Napster and the Future of the Recording Industry

For those of you who aren’t familiar with Napster, check out their page and their software at http:\, and check out their press page for some of the information concerning the inevitable legal backlash.

For those of you who don’t want to read the links, a quick summary:

Napster is a software that allows people to catalogue, search for, and download MP3s from other users running the software. Its one program, both client and server. The songs that you share are stored in a database on the napster server. When you do a search it takes the result set from this database, pings them and sorts by fastest server (client). So essentially it just provides a really easy way to share music with everyone. I just downloaded it this yesterday, and already built up a collection of over 80 mp3s that I actually want - most of them live bootlegs, many of them pretty obscure. If you can’t find what you want, what you want is pretty wierd. Do a search for something relatively popular and you’ll find hundreds of servers.

Now, what does this mean? Well, if the record company’s suit is unsuccessful, I think it is the beginning of the end for them. There is no way to prosecute the individual users any more than you can stop people from recording episodes of Frasier, or NFL games (both of which, are of course illegal). The suit may well be unsuccessful, Napster does not store or distribute any songs. They simply tell you who is doing so :slight_smile:

I don’t think record companies have much sympathy, if they become an outmoded distribution agent, well so what. I’m concerned about the artists. However, I don’t know that this will hurt them. I know most music stars make the vast majority of their earnings from live performances - and what can a wider dissemination of their music do but help this? Performers make literally pennies on the dollar for album sales. I want to hear other thoughts on this, however.

Napster is of limited value if you don’t have cable or DSL - but consumer internet technology is only going to get better. Eventually you will be able to download movies and other video the same way. Where do we go from here?

Sorry, its

I LOVE Napster! I’ve got a phone line at home, but my friends in the dorms have a T1. I go over there, fire up Napster, and download every song I can think of. I’m going to borrow dad’s 250mb Zip USB and put all the songs on there, then bring them home and transfer them to CDs for my car with my burner.

BTW, today alone, I downloaded over 50 songs. That brought us up to a total near 550.


We are the children of the Eighties. We are not the first “lost generation” nor today’s lost generation; in fact, we think we know just where we stand - or are discovering it as we speak.

Theft by any other name would smell as sour.

Cooper wrote:

Do I detect a bit of rationalization here…

When you say you’re “concerned about the artists,” do you mean that you intend to send them money for their efforts?

Do you really believe that the people who enabled the recording by financing it and delivering the work to market deserve nothing for their efforts?

Do you really believe that because the industry makes plenty of money from concert performances that you are entitled to enjoy recordings for free? By that logic, you should be entitled to free front-row tickets to NBA games, since alot of players make more money through endorsements and image sales.

I do believe that the world is changing and old distribution methods are antiquating. The new world is exciting and better. But that doesn’t make stealing from old world artists right.

I do agree that this is stealing and as such it is wrong.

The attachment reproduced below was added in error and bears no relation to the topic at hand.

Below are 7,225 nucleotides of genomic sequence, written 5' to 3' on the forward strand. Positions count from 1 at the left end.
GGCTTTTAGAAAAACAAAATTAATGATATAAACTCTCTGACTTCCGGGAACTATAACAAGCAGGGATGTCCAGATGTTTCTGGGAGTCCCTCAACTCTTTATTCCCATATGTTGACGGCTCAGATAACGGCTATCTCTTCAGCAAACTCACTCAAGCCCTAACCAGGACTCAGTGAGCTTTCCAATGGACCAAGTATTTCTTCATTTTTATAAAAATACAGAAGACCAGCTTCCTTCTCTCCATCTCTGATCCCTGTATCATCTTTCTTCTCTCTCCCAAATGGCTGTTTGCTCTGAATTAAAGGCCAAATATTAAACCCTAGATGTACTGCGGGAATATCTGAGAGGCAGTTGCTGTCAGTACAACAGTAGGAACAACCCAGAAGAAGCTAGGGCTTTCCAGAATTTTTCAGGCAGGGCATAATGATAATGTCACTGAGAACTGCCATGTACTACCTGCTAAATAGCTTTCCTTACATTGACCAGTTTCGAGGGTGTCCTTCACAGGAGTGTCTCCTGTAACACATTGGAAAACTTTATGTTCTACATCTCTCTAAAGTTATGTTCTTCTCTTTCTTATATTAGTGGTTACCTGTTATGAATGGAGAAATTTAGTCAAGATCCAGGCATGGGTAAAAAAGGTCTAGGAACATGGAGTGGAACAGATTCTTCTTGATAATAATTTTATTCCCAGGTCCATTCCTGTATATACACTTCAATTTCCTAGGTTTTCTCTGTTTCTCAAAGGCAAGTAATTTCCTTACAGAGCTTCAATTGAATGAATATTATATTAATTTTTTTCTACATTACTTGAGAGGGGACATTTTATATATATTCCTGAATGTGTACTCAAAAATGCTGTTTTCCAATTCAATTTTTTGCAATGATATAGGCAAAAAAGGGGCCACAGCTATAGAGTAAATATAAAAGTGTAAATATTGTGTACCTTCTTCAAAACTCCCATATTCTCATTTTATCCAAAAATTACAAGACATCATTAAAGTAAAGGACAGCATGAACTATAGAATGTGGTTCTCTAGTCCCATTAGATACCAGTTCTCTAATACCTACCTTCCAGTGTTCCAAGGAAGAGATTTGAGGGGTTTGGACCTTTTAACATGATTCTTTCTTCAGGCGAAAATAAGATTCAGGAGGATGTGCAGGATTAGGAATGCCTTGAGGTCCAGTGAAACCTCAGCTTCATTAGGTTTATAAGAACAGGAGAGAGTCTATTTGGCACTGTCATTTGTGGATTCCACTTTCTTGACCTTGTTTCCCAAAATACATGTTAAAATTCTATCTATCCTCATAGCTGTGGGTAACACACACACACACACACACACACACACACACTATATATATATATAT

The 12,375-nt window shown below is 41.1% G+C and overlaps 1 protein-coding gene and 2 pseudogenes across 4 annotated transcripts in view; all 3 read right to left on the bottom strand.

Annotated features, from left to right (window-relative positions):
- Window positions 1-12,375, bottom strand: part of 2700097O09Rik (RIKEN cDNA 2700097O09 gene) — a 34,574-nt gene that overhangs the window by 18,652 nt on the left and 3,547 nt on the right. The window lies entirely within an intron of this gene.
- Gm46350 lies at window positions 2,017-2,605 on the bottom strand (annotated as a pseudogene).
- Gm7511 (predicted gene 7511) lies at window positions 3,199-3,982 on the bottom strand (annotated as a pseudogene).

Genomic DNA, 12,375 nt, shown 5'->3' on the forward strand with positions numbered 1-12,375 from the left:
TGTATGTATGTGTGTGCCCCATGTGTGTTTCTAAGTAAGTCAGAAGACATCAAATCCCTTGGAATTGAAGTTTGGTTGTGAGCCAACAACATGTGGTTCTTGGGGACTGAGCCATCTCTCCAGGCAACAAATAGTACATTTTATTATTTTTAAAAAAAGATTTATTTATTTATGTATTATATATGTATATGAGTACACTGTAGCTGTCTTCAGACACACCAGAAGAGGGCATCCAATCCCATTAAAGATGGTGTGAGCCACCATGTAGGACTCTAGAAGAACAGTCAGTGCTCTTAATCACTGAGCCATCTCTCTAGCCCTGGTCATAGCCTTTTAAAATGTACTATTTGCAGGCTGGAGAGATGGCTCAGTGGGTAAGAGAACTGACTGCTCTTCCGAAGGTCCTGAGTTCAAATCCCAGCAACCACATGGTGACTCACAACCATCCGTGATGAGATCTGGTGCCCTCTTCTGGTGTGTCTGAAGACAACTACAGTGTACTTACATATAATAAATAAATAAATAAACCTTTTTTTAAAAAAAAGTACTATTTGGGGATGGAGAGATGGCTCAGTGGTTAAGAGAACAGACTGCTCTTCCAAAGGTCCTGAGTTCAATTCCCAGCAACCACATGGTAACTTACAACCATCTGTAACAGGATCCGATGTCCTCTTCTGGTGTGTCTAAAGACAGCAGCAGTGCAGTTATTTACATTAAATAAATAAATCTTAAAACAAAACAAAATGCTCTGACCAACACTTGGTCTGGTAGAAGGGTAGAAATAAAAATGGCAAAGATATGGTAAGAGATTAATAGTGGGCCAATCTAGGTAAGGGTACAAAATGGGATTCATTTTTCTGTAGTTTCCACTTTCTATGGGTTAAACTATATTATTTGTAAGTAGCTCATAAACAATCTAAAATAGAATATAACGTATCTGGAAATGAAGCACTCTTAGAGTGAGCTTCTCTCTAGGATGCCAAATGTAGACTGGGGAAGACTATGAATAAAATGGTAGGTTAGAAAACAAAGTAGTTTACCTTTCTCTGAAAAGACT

There are tons of ways to rationalize it. Artists make more through other channels. I would not have the song if I had to pay for it. I am only listening to it occasionally. Etc.

I think that this is signalling a change in the distribution methods. Maybe Napster starts doing advertising via their software and sends some of the ad revenue to the Artists. Maybe we start paying $1 a song. Maybe Artists start getting money from other sources and do choose to give their songs away.

Who knows. But you are right under the current system it is stealing.


Just curious how it really could be called “stealing”. It’s file-sharing, basically no different than if I were to tape off one of my CDs and give it to a friend, as far as I can see. I’ve downloaded about 200 files via Napster servers in the last few days, and I’ve paid nothing to anyone, including Napster. If they’re not making any money from what they’re doing, I fail to see how what they’re doing is wrong. Course, IANAL…perhaps someone could clear that up a little better for feeble minds such as myself.

“I like toast.” :slight_smile:

You’re not supposed to do that either–you are only supposed to make copies for your personal use, IIRC. I used to use pirated .mp3’s, then had an attack of conscience and deleted 'em all (accidentally including some that I actually own on CD–d’oh!). What I wish would happen is that the record comapnies would let you get a single song for a dollar or so, instead of having to buy the whole CD. They’d make a lot more money off me, at least, since I generally refuse to buy a CD for one song but I’d buy a lot of single songs if I could.

I’m speaking as a recording artist here. Well sort of, since I’ve never been on anything more than a two-bit regional label (I am, however, courting a few bigger labels right now with my new band’s demo).

The current music revolution is a windfall to musicians. mp3 swapping, cd-ripping and burning, etc. is all beneficial for the artist, but NOT for the label or distributer (especially). I WANT people to hear the tunes I write and perform - I don’t care how they come by the tunes. What I find is most fans will listen to a sample of the song, then download the mp3 and then they want a professional CD or vinyl record which has the liner notes, artwork, etc. I wish I could offer fans all of this without ever going through the distributers. Perhaps that day is closing in. I hope so.